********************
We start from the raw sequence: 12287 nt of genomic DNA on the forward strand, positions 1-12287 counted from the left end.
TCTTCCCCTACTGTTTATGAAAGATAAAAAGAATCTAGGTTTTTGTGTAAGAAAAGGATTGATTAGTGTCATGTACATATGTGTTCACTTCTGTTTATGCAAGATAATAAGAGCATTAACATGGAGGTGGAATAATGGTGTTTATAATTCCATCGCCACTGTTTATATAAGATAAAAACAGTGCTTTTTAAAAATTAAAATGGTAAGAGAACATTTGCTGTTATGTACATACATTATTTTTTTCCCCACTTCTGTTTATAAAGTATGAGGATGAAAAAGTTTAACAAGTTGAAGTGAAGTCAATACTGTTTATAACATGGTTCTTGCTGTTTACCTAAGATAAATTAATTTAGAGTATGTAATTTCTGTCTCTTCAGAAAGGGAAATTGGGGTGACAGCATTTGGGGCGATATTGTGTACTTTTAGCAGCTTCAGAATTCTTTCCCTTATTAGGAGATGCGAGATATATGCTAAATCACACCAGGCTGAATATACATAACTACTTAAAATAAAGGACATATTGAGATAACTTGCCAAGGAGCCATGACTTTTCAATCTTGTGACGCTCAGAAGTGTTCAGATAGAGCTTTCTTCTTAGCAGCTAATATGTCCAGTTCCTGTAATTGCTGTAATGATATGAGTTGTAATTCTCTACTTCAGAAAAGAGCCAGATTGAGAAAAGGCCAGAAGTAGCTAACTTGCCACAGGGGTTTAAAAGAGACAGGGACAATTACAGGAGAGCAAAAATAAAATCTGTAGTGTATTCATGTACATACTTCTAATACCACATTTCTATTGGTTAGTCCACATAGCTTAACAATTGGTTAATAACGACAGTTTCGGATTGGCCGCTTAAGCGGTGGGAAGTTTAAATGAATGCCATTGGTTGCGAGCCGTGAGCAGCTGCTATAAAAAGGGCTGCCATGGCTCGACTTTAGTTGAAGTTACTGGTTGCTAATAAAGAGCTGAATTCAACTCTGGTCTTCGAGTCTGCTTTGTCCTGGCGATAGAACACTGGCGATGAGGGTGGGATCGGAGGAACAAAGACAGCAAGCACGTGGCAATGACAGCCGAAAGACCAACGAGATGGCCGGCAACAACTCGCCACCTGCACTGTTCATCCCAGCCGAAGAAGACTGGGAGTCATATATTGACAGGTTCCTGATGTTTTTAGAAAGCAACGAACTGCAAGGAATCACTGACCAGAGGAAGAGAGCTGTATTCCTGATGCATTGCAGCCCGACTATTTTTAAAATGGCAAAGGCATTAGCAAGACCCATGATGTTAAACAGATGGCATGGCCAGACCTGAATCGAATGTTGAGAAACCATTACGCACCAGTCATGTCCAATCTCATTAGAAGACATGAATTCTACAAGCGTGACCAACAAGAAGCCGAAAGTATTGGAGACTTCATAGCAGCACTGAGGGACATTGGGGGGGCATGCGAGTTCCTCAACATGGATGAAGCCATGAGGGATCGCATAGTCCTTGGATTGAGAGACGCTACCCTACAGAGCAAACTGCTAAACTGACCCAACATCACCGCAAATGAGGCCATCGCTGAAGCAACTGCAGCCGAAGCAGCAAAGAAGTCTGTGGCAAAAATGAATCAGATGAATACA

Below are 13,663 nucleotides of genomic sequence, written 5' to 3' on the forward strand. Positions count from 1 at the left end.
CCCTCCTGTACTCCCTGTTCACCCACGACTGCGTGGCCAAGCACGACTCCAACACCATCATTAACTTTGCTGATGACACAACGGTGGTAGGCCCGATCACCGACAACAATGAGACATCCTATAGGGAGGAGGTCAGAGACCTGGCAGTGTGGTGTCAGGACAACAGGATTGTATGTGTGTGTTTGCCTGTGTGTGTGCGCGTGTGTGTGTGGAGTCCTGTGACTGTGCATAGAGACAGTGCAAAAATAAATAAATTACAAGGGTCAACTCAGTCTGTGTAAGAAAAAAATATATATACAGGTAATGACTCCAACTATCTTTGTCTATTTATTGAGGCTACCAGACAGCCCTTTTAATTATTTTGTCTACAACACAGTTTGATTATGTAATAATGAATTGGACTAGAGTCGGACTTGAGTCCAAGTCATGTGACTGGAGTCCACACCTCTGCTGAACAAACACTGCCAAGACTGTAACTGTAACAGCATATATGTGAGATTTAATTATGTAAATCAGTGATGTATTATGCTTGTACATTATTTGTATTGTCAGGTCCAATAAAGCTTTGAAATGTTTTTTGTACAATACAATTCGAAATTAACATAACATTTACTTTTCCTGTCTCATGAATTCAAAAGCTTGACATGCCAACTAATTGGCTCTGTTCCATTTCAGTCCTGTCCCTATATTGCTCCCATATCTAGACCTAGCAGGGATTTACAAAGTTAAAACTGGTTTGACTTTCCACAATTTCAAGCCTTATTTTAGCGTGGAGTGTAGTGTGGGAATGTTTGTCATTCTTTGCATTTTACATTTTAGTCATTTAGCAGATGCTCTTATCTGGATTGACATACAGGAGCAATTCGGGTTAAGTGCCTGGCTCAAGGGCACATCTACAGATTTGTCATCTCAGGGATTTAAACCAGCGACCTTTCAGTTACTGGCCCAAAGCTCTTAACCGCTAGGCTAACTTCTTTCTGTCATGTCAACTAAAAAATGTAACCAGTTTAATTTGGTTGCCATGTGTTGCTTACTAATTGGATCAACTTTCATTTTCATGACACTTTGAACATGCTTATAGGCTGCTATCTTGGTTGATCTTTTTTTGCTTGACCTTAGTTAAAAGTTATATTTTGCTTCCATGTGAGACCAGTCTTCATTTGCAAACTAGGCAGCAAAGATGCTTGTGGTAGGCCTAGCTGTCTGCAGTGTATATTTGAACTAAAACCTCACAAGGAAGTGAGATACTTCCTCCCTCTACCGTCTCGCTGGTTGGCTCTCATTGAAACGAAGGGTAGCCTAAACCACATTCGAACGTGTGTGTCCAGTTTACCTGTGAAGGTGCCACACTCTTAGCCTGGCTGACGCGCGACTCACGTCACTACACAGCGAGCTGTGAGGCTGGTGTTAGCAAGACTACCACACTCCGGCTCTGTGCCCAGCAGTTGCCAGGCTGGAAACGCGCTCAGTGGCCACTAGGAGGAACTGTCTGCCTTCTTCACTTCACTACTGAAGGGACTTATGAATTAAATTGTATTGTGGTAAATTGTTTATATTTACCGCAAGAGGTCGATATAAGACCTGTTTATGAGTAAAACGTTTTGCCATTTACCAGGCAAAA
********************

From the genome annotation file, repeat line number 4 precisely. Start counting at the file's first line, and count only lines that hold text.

CCCTCCTGTACTCCCTGTTCACCCACGACTGCGTGGCCAAGCACGACTCCAACACCATCATTAACTTTGCTGATGACACAACGGTGGTAGGCCCGATCACCGACAACAATGAGACATCCTATAGGGAGGAGGTCAGAGACCTGGCAGTGTGGTGTCAGGACAACAGGATTGTATGTGTGTGTTTGCCTGTGTGTGTGCGCGTGTGTGTGTGGAGTCCTGTGACTGTGCATAGAGACAGTGCAAAAATAAATAAATTACAAGGGTCAACTCAGTCTGTGTAAGAAAAAAATATATATACAGGTAATGACTCCAACTATCTTTGTCTATTTATTGAGGCTACCAGACAGCCCTTTTAATTATTTTGTCTACAACACAGTTTGATTATGTAATAATGAATTGGACTAGAGTCGGACTTGAGTCCAAGTCATGTGACTGGAGTCCACACCTCTGCTGAACAAACACTGCCAAGACTGTAACTGTAACAGCATATATGTGAGATTTAATTATGTAAATCAGTGATGTATTATGCTTGTACATTATTTGTATTGTCAGGTCCAATAAAGCTTTGAAATGTTTTTTGTACAATACAATTCGAAATTAACATAACATTTACTTTTCCTGTCTCATGAATTCAAAAGCTTGACATGCCAACTAATTGGCTCTGTTCCATTTCAGTCCTGTCCCTATATTGCTCCCATATCTAGACCTAGCAGGGATTTACAAAGTTAAAACTGGTTTGACTTTCCACAATTTCAAGCCTTATTTTAGCGTGGAGTGTAGTGTGGGAATGTTTGTCATTCTTTGCATTTTACATTTTAGTCATTTAGCAGATGCTCTTATCTGGATTGACATACAGGAGCAATTCGGGTTAAGTGCCTGGCTCAAGGGCACATCTACAGATTTGTCATCTCAGGGATTTAAACCAGCGACCTTTCAGTTACTGGCCCAAAGCTCTTAACCGCTAGGCTAACTTCTTTCTGTCATGTCAACTAAAAAATGTAACCAGTTTAATTTGGTTGCCATGTGTTGCTTACTAATTGGATCAACTTTCATTTTCATGACACTTTGAACATGCTTATAGGCTGCTATCTTGGTTGATCTTTTTTTGCTTGACCTTAGTTAAAAGTTATATTTTGCTTCCATGTGAGACCAGTCTTCATTTGCAAACTAGGCAGCAAAGATGCTTGTGGTAGGCCTAGCTGTCTGCAGTGTATATTTGAACTAAAACCTCACAAGGAAGTGAGATACTTCCTCCCTCTACCGTCTCGCTGGTTGGCTCTCATTGAAACGAAGGGTAGCCTAAACCACATTCGAACGTGTGTGTCCAGTTTACCTGTGAAGGTGCCACACTCTTAGCCTGGCTGACGCGCGACTCACGTCACTACACAGCGAGCTGTGAGGCTGGTGTTAGCAAGACTACCACACTCCGGCTCTGTGCCCAGCAGTTGCCAGGCTGGAAACGCGCTCAGTGGCCACTAGGAGGAACTGTCTGCCTTCTTCACTTCACTACTGAAGGGACTTATGAATTAAATTGTATTGTGGTAAATTGTTTATATTTACCGCAAGAGGTCGATATAAGACCTGTTTATGAGTAAAACGTTTTGCCATTTACCAGGCAAAA